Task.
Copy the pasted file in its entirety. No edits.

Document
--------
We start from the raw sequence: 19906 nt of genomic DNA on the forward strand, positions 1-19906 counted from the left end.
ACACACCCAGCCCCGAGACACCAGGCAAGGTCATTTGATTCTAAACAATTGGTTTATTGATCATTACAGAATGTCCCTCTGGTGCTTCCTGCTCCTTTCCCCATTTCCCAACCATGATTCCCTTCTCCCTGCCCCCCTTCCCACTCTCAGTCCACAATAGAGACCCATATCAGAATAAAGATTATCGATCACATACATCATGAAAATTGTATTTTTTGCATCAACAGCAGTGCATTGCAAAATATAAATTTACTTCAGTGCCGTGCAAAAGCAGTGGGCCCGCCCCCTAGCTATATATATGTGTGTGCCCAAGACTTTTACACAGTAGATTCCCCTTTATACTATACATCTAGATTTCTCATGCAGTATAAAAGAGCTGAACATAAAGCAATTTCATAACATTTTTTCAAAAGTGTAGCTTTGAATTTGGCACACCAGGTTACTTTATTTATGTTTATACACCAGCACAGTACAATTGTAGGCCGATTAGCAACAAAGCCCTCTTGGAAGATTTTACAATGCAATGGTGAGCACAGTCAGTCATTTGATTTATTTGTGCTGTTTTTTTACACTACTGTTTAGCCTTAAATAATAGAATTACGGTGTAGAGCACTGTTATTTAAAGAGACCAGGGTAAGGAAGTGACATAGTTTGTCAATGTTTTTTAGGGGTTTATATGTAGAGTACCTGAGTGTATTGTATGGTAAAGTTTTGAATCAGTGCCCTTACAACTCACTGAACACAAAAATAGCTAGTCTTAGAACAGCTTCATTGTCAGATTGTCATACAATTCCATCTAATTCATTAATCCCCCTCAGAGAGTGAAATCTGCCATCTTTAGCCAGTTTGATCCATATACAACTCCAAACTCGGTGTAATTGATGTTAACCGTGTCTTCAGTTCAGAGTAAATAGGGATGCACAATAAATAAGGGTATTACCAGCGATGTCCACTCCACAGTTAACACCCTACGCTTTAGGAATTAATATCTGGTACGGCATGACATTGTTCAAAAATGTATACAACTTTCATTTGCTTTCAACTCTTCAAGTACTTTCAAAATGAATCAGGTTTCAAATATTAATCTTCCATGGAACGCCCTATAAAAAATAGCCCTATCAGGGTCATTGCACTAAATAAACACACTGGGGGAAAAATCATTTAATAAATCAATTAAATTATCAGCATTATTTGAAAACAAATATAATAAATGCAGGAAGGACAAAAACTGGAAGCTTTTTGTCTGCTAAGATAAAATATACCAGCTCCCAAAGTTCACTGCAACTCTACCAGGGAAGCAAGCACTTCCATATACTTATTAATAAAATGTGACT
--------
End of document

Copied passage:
We start from the raw sequence: 19906 nt of genomic DNA on the forward strand, positions 1-19906 counted from the left end.
ACACACCCAGCCCCGAGACACCAGGCAAGGTCATTTGATTCTAAACAATTGGTTTATTGATCATTACAGAATGTCCCTCTGGTGCTTCCTGCTCCTTTCCCCATTTCCCAACCATGATTCCCTTCTCCCTGCCCCCCTTCCCACTCTCAGTCCACAATAGAGACCCATATCAGAATAAAGATTATCGATCACATACATCATGAAAATTGTATTTTTTGCATCAACAGCAGTGCATTGCAAAATATAAATTTACTTCAGTGCCGTGCAAAAGCAGTGGGCCCGCCCCCTAGCTATATATATGTGTGTGCCCAAGACTTTTACACAGTAGATTCCCCTTTATACTATACATCTAGATTTCTCATGCAGTATAAAAGAGCTGAACATAAAGCAATTTCATAACATTTTTTCAAAAGTGTAGCTTTGAATTTGGCACACCAGGTTACTTTATTTATGTTTATACACCAGCACAGTACAATTGTAGGCCGATTAGCAACAAAGCCCTCTTGGAAGATTTTACAATGCAATGGTGAGCACAGTCAGTCATTTGATTTATTTGTGCTGTTTTTTTACACTACTGTTTAGCCTTAAATAATAGAATTACGGTGTAGAGCACTGTTATTTAAAGAGACCAGGGTAAGGAAGTGACATAGTTTGTCAATGTTTTTTAGGGGTTTATATGTAGAGTACCTGAGTGTATTGTATGGTAAAGTTTTGAATCAGTGCCCTTACAACTCACTGAACACAAAAATAGCTAGTCTTAGAACAGCTTCATTGTCAGATTGTCATACAATTCCATCTAATTCATTAATCCCCCTCAGAGAGTGAAATCTGCCATCTTTAGCCAGTTTGATCCATATACAACTCCAAACTCGGTGTAATTGATGTTAACCGTGTCTTCAGTTCAGAGTAAATAGGGATGCACAATAAATAAGGGTATTACCAGCGATGTCCACTCCACAGTTAACACCCTACGCTTTAGGAATTAATATCTGGTACGGCATGACATTGTTCAAAAATGTATACAACTTTCATTTGCTTTCAACTCTTCAAGTACTTTCAAAATGAATCAGGTTTCAAATATTAATCTTCCATGGAACGCCCTATAAAAAATAGCCCTATCAGGGTCATTGCACTAAATAAACACACTGGGGGAAAAATCATTTAATAAATCAATTAAATTATCAGCATTATTTGAAAACAAATATAATAAATGCAGGAAGGACAAAAACTGGAAGCTTTTTGTCTGCTAAGATAAAATATACCAGCTCCCAAAGTTCACTGCAACTCTACCAGGGAAGCAAGCACTTCCATATACTTATTAATAAAATGTGACT